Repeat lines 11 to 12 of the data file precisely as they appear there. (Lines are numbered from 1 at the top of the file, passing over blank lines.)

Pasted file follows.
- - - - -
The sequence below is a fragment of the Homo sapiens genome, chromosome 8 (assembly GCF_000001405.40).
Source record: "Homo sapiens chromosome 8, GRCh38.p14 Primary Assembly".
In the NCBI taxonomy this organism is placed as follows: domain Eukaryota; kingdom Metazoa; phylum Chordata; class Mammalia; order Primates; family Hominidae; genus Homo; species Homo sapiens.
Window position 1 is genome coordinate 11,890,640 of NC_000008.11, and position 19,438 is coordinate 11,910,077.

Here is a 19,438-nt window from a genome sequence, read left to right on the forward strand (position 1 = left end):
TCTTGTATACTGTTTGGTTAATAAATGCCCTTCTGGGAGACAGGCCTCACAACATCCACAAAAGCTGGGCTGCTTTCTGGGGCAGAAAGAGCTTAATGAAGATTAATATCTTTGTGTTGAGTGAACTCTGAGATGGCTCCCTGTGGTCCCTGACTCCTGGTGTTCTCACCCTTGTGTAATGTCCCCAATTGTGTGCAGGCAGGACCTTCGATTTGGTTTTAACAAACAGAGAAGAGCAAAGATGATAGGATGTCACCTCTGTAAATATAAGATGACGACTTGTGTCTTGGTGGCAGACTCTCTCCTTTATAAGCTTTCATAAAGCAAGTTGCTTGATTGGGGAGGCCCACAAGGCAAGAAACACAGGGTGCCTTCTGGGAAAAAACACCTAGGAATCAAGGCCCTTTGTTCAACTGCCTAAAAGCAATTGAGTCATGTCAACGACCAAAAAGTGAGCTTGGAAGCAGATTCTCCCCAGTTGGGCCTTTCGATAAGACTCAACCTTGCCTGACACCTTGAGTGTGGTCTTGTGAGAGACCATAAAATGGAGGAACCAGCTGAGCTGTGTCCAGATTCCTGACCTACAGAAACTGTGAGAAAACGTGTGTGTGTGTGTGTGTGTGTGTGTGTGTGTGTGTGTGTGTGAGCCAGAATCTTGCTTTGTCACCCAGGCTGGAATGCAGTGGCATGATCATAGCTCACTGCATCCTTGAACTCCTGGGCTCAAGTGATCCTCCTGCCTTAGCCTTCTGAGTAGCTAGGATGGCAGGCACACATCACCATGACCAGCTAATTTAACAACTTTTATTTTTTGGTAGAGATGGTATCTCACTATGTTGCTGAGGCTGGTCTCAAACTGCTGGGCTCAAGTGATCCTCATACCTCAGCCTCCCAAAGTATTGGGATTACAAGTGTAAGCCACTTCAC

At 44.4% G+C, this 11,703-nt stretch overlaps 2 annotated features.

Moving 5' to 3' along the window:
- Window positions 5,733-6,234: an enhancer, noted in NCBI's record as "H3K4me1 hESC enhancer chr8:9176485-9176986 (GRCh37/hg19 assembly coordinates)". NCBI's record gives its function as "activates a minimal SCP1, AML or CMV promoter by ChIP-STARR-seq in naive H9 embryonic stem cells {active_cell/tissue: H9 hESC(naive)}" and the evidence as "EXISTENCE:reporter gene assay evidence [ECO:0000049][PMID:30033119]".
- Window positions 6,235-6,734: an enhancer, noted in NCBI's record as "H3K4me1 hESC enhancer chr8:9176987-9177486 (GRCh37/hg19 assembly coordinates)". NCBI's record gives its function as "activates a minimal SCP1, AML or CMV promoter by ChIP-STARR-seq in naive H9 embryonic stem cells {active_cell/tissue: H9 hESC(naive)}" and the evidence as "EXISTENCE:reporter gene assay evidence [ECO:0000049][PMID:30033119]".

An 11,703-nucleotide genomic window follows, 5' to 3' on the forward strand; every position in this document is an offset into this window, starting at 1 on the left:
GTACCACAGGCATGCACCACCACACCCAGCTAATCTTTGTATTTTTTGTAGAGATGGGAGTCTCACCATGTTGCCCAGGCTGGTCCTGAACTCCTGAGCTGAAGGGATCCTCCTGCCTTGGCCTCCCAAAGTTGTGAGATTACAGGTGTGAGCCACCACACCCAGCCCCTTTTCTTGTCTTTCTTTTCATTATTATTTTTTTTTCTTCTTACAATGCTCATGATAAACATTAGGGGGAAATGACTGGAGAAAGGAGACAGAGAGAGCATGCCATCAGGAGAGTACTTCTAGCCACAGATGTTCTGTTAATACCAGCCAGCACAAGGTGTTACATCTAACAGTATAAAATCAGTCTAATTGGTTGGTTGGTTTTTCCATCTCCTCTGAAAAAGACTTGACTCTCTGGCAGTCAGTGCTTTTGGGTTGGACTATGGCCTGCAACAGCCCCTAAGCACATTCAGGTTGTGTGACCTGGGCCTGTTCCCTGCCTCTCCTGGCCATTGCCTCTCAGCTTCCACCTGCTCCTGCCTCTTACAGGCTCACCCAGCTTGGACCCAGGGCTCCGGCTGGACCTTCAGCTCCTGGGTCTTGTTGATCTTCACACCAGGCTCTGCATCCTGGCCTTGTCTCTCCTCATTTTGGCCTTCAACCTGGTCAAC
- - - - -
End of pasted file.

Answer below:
An 11,703-nucleotide genomic window follows, 5' to 3' on the forward strand; every position in this document is an offset into this window, starting at 1 on the left:
GTACCACAGGCATGCACCACCACACCCAGCTAATCTTTGTATTTTTTGTAGAGATGGGAGTCTCACCATGTTGCCCAGGCTGGTCCTGAACTCCTGAGCTGAAGGGATCCTCCTGCCTTGGCCTCCCAAAGTTGTGAGATTACAGGTGTGAGCCACCACACCCAGCCCCTTTTCTTGTCTTTCTTTTCATTATTATTTTTTTTTCTTCTTACAATGCTCATGATAAACATTAGGGGGAAATGACTGGAGAAAGGAGACAGAGAGAGCATGCCATCAGGAGAGTACTTCTAGCCACAGATGTTCTGTTAATACCAGCCAGCACAAGGTGTTACATCTAACAGTATAAAATCAGTCTAATTGGTTGGTTGGTTTTTCCATCTCCTCTGAAAAAGACTTGACTCTCTGGCAGTCAGTGCTTTTGGGTTGGACTATGGCCTGCAACAGCCCCTAAGCACATTCAGGTTGTGTGACCTGGGCCTGTTCCCTGCCTCTCCTGGCCATTGCCTCTCAGCTTCCACCTGCTCCTGCCTCTTACAGGCTCACCCAGCTTGGACCCAGGGCTCCGGCTGGACCTTCAGCTCCTGGGTCTTGTTGATCTTCACACCAGGCTCTGCATCCTGGCCTTGTCTCTCCTCATTTTGGCCTTCAACCTGGTCAAC